Studying for APUSH can be a difficult task. There is a lot of information to memorize and comprehend; historical facts, events, places, people, dates, names. It can all get a little overwhelming. Fortunately, studying for the APUSH exam doesn’t have to be as arduous or inconvenient as you might think. Use our AP US History study guide to help keep your study time productive!
AP US History study guide overall review
It’s always a good idea to review exam expectations before studying. Understanding what kind of answers score best is a smart first step in formulating an effective study plan. For instance, on the APUSH exam multiple-choice represents the largest overall portion of your score. But 60% of your remaining score is comprised of some form of essay writing!
- Multiple choice, 55 questions = 40% of your total exam score
- Short answer, 3 questions = 20%
- Document based, 1 question = 25% of your total exam score
- Long essay, 1 question = 15%
In order to create a study plan that works best for you, take a look at your current skill set. Are you an accomplished essay writer? In previous APUSH class tests or practice tests, do you score well on multiple-choice questions? How well do you assess historical evidence? Most students require additional practice in writing timed essays, so make sure you adjust your study schedule to accommodate this type of practice into your study schedule.
Key concepts and events
As you review key APUSH concepts and events, keep a “whole picture” outlook in mind. The idea is not to memorize every little detail, but rather understand what lead to and consequences of major historical concepts.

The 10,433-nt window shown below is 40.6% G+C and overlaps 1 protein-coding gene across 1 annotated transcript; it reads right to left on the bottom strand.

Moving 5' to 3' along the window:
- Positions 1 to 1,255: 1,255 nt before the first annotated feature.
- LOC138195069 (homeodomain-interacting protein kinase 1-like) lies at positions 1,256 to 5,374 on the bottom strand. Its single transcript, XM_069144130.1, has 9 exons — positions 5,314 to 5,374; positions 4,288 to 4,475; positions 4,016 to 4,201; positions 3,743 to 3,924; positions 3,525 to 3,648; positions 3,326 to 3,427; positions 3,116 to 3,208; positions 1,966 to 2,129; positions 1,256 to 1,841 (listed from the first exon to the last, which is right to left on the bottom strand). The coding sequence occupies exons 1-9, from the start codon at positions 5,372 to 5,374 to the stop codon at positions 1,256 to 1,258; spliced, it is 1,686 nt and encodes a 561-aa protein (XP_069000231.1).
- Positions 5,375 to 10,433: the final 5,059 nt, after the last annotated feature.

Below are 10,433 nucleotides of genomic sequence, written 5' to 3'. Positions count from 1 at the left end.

AP US History exam questions require students to connect information across time periods, so it is important to be able to determine what a theme/event did or did not do. For example, the Emancipation Proclamation did help make European intervention in the war almost impossible. But it did not actually free slaves.
Although you may already have an ultimate list of AP US History key terms, themes and vocabulary, it never hurts to supplement with other options.
Rivermill Academy: list of over 444 terms and vocabulary, spanning all APUSH chapters
Adam Norris: all 27 key concepts in chronological order, periods 1-9
Quizlet: multiple quizzes focuses on APUSH key concepts and events
Key terms and vocabulary
Vocabulary is always an important feature on any exam, APUSH is no exception. Like key concepts and events, terms and vocabulary show up on every single AP US History exam. And for good reason. Understanding and utilizing vocabulary properly is an indicator of how well you know the material on the exam.
Some of our top choices for AP US History study support:
Quizlet Vocabulary: even more select quizzes targeting AP US History vocabulary
AP U.S. History Notes: complete vocabulary words organized by chapter
AP US History study guide: Multiple choice questions
On the AP US History exam, multiple choice questions are generally asked in sets of 2-5 questions. Some can rely on graphics, maps, charts or other alternative evidence to determine an answer. Because of the nature of multiple choice, you already know the correct answer is there somewhere – you just have to find it!
Strategies for answering multiple choice
Don’t be afraid to guess. APUSH does not penalize for incorrect answers. So a good test-taking strategy is to answer every single questions – even if it is just a guess.